For some of us, training comes naturally and is a pleasant part of rearing a puppy. For others, it is a difficult concept to grasp and it does not come naturally. Luckily, most dogs are very amenable to training and there are tried and tested techniques that should be successful even in the hands of a total novice.
All puppies should receive at least some basic training. Some breeds are naturally more ‘good-mannered’ than others and your dog’s genes will likely dictate how much and what type of training they need.
As ‘textbook’ as it sounds, it really is important to teach commands such as ‘sit’ and ‘paw’. This type of responsive training helps build your bond with your puppy and keeps their brain engaged.
Initially, say the command and then make your puppy perform the desired behaviour. So, say ‘sit’ in a firm voice and then put gentle pressure on your pup’s bottom until they sit. As soon as that bum touches the floor they get a ‘Well done, you!’, lots of fuss and a delicious treat. You’d be amazed at how quickly they cotton on when there is food involved. Stick to small but highly palatable treats like our range of Meaty Treats.
You would be surprised at just how often I am asked this question. Barking is a natural behaviour and it is how our canine friends communicate. However, nuisance barking can drive a real wedge between owner and dog. A ‘stop barking’ command is a useful one to have in your back pocket.
Somewhat surprisingly, the first step is to teach a ‘speak’ command. Wait until your dog is already barking, say ‘speak’ and give them lots of praise and a treat. They’ll think all of their Christmases have come at once! Repeat this until they understand that when you ask them to speak you want them to be vocal. Next, wait until the bark stops and issue a ‘Quiet!’ command. When they understand what has happened, issue the command during a bark. Once they are quiet, they get heavily rewarded. Repeat, repeat, repeat.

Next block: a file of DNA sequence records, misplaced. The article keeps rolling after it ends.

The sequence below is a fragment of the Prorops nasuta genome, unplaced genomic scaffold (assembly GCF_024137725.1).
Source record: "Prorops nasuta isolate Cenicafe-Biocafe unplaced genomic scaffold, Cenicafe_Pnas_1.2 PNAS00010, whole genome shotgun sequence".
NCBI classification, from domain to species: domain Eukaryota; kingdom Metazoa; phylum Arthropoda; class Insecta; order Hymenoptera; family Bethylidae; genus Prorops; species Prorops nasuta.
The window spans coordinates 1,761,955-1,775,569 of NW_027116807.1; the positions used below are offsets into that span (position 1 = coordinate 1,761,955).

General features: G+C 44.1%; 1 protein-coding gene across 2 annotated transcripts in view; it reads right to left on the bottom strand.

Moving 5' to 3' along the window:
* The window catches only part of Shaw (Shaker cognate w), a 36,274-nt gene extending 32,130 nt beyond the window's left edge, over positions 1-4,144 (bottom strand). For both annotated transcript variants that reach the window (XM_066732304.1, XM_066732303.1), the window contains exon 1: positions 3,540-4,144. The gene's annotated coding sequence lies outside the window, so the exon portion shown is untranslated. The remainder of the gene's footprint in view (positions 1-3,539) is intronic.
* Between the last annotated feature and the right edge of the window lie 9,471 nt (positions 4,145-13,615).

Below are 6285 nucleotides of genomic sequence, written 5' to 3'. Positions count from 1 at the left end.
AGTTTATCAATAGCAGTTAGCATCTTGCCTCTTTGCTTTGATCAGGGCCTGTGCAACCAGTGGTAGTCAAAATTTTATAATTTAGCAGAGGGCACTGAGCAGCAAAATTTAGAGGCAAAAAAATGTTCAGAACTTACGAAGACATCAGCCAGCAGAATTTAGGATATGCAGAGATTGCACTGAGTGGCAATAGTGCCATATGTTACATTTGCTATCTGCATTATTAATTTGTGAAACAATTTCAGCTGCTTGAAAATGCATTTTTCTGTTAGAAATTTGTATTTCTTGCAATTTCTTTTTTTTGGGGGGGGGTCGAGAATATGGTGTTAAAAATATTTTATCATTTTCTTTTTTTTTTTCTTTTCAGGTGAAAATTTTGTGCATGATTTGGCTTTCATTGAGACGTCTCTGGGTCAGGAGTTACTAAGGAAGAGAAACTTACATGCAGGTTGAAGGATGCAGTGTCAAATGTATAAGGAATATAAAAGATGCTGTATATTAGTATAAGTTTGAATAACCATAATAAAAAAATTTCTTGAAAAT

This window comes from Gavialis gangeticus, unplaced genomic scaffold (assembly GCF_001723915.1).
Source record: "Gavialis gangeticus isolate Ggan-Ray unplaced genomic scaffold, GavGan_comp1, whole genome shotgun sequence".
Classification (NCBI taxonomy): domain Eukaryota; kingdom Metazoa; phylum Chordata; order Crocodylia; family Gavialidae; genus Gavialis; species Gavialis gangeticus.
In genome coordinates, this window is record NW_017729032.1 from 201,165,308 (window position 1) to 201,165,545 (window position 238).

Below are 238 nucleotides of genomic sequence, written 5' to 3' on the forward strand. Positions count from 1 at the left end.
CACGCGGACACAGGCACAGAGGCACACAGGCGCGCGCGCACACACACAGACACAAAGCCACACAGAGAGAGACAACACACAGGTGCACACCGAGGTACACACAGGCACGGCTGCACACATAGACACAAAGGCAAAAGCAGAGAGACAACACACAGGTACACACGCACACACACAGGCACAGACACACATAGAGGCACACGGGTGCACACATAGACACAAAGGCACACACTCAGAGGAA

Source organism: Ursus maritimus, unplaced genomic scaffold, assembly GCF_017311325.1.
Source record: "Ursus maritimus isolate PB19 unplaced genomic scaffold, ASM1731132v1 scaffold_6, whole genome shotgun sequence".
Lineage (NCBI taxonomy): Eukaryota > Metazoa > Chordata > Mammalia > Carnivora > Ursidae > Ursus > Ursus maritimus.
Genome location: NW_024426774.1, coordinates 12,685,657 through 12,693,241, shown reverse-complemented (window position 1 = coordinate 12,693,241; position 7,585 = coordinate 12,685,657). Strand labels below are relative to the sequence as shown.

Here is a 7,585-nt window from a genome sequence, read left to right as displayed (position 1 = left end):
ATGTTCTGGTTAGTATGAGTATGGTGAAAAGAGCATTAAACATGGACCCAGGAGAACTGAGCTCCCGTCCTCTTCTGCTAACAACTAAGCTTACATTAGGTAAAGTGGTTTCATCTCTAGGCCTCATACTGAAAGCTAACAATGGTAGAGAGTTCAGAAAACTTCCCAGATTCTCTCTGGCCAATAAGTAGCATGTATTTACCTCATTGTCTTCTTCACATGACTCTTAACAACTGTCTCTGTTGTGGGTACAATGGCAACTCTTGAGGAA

This is such an important element of dog ownership. None of us want to own that dog that barks and lunges at any strange dog it meets on the street. Teaching your dog from a young age that other dogs (and people) are a good thing is critical. If we do not thoroughly expose them to other dogs in their first few months of life, they can become anxious and anti-social.
It is vital that their exposures to other dogs are always positive and never forced. They should choose to approach the other dog themselves. We should ensure the other dog is one who is known to be friendly and calm. When a positive interaction ensues, we can reward our clever pup with some training treats. You may wish to try our Calm & Relaxed Mini Bone Treats. They come in a handy cylinder packet that can be brought along to the park on your puppy’s play date.
Having a puppy or an adult dog with separation anxiety can put a huge stress on the dog-human relationship. Many owners begin to feel guilty about leaving the house and can become resentful of the dog. This is a behavioural issue that is easier to prevent than it is to treat.
Here are some sensible suggestions: